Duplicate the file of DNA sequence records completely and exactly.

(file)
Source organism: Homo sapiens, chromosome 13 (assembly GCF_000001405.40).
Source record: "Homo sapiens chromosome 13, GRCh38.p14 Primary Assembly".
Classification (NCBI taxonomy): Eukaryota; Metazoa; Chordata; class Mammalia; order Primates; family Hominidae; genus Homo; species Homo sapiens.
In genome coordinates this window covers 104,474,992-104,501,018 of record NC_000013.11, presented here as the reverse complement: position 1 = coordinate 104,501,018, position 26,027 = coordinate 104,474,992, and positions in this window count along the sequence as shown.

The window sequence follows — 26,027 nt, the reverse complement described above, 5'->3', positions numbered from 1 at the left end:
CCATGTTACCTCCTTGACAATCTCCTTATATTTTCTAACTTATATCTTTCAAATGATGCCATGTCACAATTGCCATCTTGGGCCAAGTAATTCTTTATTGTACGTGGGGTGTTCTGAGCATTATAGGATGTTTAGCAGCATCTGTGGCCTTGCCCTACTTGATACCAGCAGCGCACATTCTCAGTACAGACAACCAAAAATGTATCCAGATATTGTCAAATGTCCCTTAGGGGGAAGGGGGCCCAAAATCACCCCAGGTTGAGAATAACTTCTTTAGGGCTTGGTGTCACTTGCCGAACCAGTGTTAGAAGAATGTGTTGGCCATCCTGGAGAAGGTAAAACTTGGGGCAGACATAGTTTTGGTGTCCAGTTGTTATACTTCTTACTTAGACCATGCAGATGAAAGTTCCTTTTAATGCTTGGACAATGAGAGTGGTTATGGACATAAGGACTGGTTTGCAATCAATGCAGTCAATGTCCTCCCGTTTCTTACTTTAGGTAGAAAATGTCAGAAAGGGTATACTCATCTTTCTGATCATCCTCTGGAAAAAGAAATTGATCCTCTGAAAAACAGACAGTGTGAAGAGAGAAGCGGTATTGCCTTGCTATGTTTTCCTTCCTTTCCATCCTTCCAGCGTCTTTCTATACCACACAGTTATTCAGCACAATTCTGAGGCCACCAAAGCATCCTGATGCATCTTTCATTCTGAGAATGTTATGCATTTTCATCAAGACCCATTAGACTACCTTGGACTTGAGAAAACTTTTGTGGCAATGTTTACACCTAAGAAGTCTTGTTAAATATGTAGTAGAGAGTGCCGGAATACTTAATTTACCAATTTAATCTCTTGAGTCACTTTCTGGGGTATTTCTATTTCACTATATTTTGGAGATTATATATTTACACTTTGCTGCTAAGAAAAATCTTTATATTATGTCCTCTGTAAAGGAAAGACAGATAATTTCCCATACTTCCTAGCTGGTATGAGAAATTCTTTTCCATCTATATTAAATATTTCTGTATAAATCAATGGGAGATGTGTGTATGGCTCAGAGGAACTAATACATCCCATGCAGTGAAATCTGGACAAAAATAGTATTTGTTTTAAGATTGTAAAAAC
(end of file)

Source organism: Homo sapiens, chromosome 13 (assembly GCF_000001405.40).
Source record: "Homo sapiens chromosome 13, GRCh38.p14 Primary Assembly".
Classification (NCBI taxonomy): Eukaryota; Metazoa; Chordata; class Mammalia; order Primates; family Hominidae; genus Homo; species Homo sapiens.
In genome coordinates this window covers 104,474,992-104,501,018 of record NC_000013.11, presented here as the reverse complement: position 1 = coordinate 104,501,018, position 26,027 = coordinate 104,474,992, and positions in this window count along the sequence as shown.

The window sequence follows — 26,027 nt, the reverse complement described above, 5'->3', positions numbered from 1 at the left end:
CCATGTTACCTCCTTGACAATCTCCTTATATTTTCTAACTTATATCTTTCAAATGATGCCATGTCACAATTGCCATCTTGGGCCAAGTAATTCTTTATTGTACGTGGGGTGTTCTGAGCATTATAGGATGTTTAGCAGCATCTGTGGCCTTGCCCTACTTGATACCAGCAGCGCACATTCTCAGTACAGACAACCAAAAATGTATCCAGATATTGTCAAATGTCCCTTAGGGGGAAGGGGGCCCAAAATCACCCCAGGTTGAGAATAACTTCTTTAGGGCTTGGTGTCACTTGCCGAACCAGTGTTAGAAGAATGTGTTGGCCATCCTGGAGAAGGTAAAACTTGGGGCAGACATAGTTTTGGTGTCCAGTTGTTATACTTCTTACTTAGACCATGCAGATGAAAGTTCCTTTTAATGCTTGGACAATGAGAGTGGTTATGGACATAAGGACTGGTTTGCAATCAATGCAGTCAATGTCCTCCCGTTTCTTACTTTAGGTAGAAAATGTCAGAAAGGGTATACTCATCTTTCTGATCATCCTCTGGAAAAAGAAATTGATCCTCTGAAAAACAGACAGTGTGAAGAGAGAAGCGGTATTGCCTTGCTATGTTTTCCTTCCTTTCCATCCTTCCAGCGTCTTTCTATACCACACAGTTATTCAGCACAATTCTGAGGCCACCAAAGCATCCTGATGCATCTTTCATTCTGAGAATGTTATGCATTTTCATCAAGACCCATTAGACTACCTTGGACTTGAGAAAACTTTTGTGGCAATGTTTACACCTAAGAAGTCTTGTTAAATATGTAGTAGAGAGTGCCGGAATACTTAATTTACCAATTTAATCTCTTGAGTCACTTTCTGGGGTATTTCTATTTCACTATATTTTGGAGATTATATATTTACACTTTGCTGCTAAGAAAAATCTTTATATTATGTCCTCTGTAAAGGAAAGACAGATAATTTCCCATACTTCCTAGCTGGTATGAGAAATTCTTTTCCATCTATATTAAATATTTCTGTATAAATCAATGGGAGATGTGTGTATGGCTCAGAGGAACTAATACATCCCATGCAGTGAAATCTGGACAAAAATAGTATTTGTTTTAAGATTGTAAAAAC